Earthrise

Masthead Studios boss Atanas Atanasov barks for the underdog.

Bulgarian developer Masthead Studios considers its PC MMO Earthrise to be different. The sci-fi setting is not space-based but rather post-apocalyptic, and there are no levels or pre-determined classes, but a free-form skill system. Quests and story have also been pushed to one side; more than half of the world will be given over to open player-versus-player combat and fierce, strategic wars for territory and resources. Being different makes all the difference - at least, that's what Masthead chief Atanas Atanasov told us when we sat down for a chat with him recently.

But we've heard this all before, and we've seen braggers like Tabula Rasa open and close in the blink of an eye. Can a newly-formed Bulgarian developer with no track record really hope to launch a subscription-based MMO and stand a chance against the Blizzards, CCPs, Turbines, Funcoms, NetDevils, and BioWares of the world? Atanasov believes he can when Earthrise (hopefully) launches later this year.

Eurogamer: Sci-fi MMOs don't seem to do too well. Star Wars Galaxies struggles and Tabula Rasa sank; only EVE Online has made a really significant contribution. What's going wrong?

Atanas Atanasov: There's lots of ground for improvement in the sci-fi genre. It isn't the IP, but game production problems. I don't want to comment on specific titles, but it's important for fans to see a game stick to its original promises - the game they wanted to play.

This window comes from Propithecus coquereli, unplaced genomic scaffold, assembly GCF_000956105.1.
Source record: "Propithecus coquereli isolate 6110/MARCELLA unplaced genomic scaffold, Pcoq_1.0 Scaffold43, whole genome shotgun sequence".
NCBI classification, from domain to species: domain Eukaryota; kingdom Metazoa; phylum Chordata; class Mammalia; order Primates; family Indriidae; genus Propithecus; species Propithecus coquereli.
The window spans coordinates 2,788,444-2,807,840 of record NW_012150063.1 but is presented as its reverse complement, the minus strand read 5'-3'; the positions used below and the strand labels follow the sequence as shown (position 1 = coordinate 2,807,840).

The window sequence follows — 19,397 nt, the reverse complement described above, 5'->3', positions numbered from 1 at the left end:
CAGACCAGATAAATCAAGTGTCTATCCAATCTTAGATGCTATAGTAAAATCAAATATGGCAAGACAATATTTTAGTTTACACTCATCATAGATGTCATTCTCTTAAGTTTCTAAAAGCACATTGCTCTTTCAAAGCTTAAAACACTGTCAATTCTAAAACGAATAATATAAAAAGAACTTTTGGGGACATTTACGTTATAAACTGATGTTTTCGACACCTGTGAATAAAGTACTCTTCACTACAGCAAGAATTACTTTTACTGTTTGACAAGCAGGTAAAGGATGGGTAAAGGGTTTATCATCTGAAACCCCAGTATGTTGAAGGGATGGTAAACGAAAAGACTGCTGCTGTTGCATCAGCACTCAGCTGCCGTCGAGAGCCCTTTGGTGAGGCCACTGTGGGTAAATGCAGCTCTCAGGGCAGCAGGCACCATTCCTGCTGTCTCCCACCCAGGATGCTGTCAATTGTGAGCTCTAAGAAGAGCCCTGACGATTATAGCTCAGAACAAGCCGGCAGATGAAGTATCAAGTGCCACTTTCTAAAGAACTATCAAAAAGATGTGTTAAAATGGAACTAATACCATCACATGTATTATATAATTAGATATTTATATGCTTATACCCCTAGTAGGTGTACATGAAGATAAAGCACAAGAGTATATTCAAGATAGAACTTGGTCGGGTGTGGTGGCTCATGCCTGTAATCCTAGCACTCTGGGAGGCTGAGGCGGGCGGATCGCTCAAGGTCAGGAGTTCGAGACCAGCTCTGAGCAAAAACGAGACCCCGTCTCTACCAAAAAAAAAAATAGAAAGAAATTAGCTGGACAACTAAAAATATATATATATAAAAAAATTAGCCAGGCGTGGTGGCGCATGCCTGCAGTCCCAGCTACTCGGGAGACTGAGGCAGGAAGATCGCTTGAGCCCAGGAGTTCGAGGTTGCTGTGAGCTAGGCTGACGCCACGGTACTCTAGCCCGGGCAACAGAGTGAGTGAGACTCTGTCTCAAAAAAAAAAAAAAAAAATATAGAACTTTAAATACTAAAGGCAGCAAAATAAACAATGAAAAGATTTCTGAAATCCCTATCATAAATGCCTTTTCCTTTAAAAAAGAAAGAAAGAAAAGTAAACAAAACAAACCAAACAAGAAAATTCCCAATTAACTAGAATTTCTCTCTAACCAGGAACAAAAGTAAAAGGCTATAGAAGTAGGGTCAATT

Eurogamer: And what are your promises?

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No matter how different the MMO, there's always a rat to punch.

Atanas Atanasov: We're not going to release Earthrise before all the promised gameplay features are included. We're designing a skill-based game, we will have crafting in a much more advanced form than other games, and we'll have PVP action. Once those gameplay features are in place we will release the title. We don't want to skip any of those things because we've promised them to our fans. And that's the first thing we're planning to do differently.

The second thing is that the game design and concept is a bit different. For example, the skill-based system and the crafting are not very popular at the moment, and they offer a different approach for an MMO. Then there's the post-apocalyptic setting itself with some sci-fi themes, which is also very unique in the genre; most of the sci-fi MMOs so far have been space-based, with spaceships and planets. The action of Earthrise is based on the planet Earth after the apocalypse.

Eurogamer: A bit like Fallout 3?

Atanas Atanasov: Yeah. Fallout but with more technology, and, I would say, more creatures which are not just humanoid mutants.

Eurogamer: And who was responsible for your apocalypse? Was it those mean Americans?

Atanas Atanasov: Haha. It wasn't America, it was our writers! They came up with the idea by saying there will always be a super-power on Earth - the Roman Empire, the British Empire - and that around 700 years from now something goes wrong and causes everything to start again. Our Third World War happens and only a handful of people manage to survive on Earth, and everything starts over. That's where the title comes from: Earthrise.

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And usually dog-men and spider giants.

Eurogamer: My old history teacher used to say the Third World War will be fought with sticks and stones. He was a bit crazy - or maybe he meant we'd blow ourselves back to the Stone Age. Is that what you mean with "everything starts over" in Earthrise? Will I have to throw stones at aliens?

Atanas Atanasov: Ha! When designing the title we wanted to add more technology than typical post-apocalyptic settings because it brings more fun to the game. And we're designing a game, not writing a movie or a book. We want our players to have more fun with big weapons and blow up things, and use all kinds of special attacks.

The sticks and stones that you mention are very limited.

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